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Friday, June 8, 2001 - Page updated at 12:00 AM

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UW program serves small entrepreneurs

Seattle Times staff reporter

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Woody Jackson doesn't cater many meals these days. But about yesterday's event, the Catfish Corner owner said, "This was a must."

Jackson and his crew dished up fried catfish, collard greens and tartar sauce to feed Seattle's business and community members as part of the University of Washington's Business and Economic Development Program luncheon.

It was his way of thanking the program for sending five business students this past year to help market his Central District restaurant's tartar sauce.

About 200 business and community members gathered at First African Methodist Episcopal Church yesterday to help honor the program, its financial supporters and the small-business owners it serves.

Business School Dean Yash Gupta thanked the participants, which included Microsoft and Catholic Community Services, and reminded them that one person can make a difference in others' lives.

"You are that person," said Gupta, who noted that raising money for the program is crucial.

This past academic year, the UW sent 63 students to 15 small businesses in the area to help with research, efficiency measures, online commerce and marketing, he said.

Students typically work in small teams and help small-business owners in Central District, Chinatown International District and Rainier Valley for three to six months.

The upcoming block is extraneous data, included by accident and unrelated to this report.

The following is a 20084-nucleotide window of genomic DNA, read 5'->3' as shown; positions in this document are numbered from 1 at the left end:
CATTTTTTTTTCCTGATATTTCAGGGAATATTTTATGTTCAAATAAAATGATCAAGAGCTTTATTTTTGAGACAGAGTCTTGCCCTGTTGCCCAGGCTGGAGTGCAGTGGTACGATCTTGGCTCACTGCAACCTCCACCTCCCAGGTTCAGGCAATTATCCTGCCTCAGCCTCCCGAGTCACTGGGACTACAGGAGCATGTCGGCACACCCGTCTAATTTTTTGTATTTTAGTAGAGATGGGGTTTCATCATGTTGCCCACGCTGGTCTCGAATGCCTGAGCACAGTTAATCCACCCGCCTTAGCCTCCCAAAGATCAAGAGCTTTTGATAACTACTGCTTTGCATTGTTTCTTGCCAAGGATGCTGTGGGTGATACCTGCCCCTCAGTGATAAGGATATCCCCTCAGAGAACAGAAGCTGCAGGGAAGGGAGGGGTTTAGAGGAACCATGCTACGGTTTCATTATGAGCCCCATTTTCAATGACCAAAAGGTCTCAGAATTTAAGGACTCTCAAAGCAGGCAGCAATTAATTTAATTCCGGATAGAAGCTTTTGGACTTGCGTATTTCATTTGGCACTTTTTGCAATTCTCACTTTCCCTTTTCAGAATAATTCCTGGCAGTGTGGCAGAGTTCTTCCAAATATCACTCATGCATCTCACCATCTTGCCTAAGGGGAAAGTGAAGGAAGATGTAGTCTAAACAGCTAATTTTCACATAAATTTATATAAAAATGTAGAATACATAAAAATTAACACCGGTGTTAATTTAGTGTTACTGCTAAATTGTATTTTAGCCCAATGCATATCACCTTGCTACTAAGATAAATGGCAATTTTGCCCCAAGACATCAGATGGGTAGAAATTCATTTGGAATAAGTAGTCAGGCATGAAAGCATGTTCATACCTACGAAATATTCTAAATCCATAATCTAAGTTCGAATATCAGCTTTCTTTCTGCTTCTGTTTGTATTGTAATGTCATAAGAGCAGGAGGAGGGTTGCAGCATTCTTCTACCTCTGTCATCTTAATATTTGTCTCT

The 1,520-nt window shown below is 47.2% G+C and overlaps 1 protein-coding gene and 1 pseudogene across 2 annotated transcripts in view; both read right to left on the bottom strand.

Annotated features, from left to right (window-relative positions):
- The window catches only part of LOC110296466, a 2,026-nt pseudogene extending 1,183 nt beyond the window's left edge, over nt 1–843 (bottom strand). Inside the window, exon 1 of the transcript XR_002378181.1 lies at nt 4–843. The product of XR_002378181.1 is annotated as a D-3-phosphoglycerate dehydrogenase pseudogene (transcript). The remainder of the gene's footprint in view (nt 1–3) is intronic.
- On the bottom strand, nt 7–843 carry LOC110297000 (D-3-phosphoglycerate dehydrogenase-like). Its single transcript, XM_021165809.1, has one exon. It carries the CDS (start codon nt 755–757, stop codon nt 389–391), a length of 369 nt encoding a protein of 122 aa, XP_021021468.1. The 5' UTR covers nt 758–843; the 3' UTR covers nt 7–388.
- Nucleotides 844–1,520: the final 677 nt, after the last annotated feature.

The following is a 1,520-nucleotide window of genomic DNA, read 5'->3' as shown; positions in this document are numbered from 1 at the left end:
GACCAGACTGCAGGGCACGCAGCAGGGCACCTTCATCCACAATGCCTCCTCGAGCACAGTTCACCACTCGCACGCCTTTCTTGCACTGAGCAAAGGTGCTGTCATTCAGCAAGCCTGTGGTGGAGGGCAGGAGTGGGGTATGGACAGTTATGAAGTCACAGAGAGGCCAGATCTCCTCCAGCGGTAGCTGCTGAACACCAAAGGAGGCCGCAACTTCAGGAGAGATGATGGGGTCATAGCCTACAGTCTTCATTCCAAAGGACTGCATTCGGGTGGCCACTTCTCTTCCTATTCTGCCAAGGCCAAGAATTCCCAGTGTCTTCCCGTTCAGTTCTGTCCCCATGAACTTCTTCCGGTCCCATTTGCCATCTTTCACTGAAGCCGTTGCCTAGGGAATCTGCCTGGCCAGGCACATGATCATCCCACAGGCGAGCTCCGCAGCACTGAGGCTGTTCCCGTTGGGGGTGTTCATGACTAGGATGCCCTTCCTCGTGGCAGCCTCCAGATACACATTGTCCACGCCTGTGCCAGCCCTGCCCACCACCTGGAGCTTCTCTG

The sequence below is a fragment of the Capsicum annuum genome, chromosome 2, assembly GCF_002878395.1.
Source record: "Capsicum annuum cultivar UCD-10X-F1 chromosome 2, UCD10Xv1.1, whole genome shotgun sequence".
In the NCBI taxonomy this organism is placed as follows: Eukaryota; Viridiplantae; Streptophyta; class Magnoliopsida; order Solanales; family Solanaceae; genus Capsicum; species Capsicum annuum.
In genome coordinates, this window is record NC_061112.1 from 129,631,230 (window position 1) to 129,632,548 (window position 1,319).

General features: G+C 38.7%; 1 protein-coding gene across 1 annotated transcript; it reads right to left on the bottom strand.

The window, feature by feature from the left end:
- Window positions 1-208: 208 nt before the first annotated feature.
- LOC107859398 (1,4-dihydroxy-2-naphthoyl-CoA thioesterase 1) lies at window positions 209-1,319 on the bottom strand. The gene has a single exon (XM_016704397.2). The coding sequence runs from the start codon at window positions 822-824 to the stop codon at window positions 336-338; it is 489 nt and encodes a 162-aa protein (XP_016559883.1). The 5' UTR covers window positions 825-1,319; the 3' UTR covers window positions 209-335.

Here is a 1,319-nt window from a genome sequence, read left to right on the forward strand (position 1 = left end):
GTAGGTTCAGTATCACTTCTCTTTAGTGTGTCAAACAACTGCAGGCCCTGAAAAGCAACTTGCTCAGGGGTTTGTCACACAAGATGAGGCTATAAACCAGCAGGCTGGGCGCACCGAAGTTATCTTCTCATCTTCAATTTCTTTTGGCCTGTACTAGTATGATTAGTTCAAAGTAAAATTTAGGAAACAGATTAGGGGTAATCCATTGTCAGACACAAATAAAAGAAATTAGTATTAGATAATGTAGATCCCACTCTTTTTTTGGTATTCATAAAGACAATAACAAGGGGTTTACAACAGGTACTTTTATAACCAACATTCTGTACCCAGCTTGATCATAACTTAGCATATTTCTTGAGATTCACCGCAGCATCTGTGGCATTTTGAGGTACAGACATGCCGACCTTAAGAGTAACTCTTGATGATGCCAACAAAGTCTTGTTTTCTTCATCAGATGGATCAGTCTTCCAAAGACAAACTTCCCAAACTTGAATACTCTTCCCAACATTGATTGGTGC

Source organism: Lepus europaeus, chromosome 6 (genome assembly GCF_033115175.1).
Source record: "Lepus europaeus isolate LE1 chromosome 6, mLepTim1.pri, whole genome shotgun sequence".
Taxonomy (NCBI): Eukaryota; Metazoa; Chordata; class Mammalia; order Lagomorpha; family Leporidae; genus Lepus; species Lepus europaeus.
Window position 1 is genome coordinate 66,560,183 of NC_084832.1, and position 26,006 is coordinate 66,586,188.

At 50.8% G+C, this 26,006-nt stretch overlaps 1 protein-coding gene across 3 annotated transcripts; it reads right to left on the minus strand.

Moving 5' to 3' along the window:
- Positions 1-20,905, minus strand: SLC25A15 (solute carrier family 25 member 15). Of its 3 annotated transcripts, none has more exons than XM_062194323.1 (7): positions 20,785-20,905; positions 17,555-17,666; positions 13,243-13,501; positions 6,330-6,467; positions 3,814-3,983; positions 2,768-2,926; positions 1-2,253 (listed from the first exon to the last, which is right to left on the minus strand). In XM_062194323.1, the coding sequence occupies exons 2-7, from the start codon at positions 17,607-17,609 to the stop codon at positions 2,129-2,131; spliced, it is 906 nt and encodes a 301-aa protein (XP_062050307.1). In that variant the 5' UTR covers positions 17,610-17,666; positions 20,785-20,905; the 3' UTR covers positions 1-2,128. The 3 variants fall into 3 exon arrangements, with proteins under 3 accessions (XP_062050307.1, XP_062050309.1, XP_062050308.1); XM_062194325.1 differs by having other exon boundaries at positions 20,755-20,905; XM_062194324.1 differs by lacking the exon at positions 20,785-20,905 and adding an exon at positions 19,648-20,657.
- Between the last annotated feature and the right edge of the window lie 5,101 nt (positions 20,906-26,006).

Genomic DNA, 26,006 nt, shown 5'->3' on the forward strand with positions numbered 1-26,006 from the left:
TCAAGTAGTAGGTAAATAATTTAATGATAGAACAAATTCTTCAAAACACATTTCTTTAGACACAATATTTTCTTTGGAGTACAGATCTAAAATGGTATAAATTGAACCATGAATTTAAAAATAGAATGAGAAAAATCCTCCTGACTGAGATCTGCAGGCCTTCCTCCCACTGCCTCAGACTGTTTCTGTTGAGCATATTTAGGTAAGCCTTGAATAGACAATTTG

For six years, about 300 students have contributed their market know-how and analytical skills to 90 companies, according to Michael Verchot, program director.

He reported the program has helped create 175 jobs and generate $5.5 million in new revenue during its first five years. The program also holds seminars for small-business owners, sponsors scholarships and supports internships.

"Our students were excellent," said Tanya Jimale, managing partner for Jimale Technical Services, which offers consulting services.

Jimale's business students helped her create a mission statement and devise a marketing plan, she said.

Junior Lisa Lee, 21, helped with the Jackson tartar-sauce project by creating posters and table signs to advertise the product.

"I wish I had them here all the time," Jackson said. "We don't have the luxury of having a big business."

"We called them our dream team," said a beaming Rosie Jackson, his wife and co-owner.

Rosie Jackson, who helped serve food yesterday, started making the sauce in 1985. Now, with the students' help, the Jacksons plan to sell their concoction in Seattle stores this summer and via the Internet in about a month.

Brad Wong can be reached at 206-464-2750 or bwong3@seattletimes.com.

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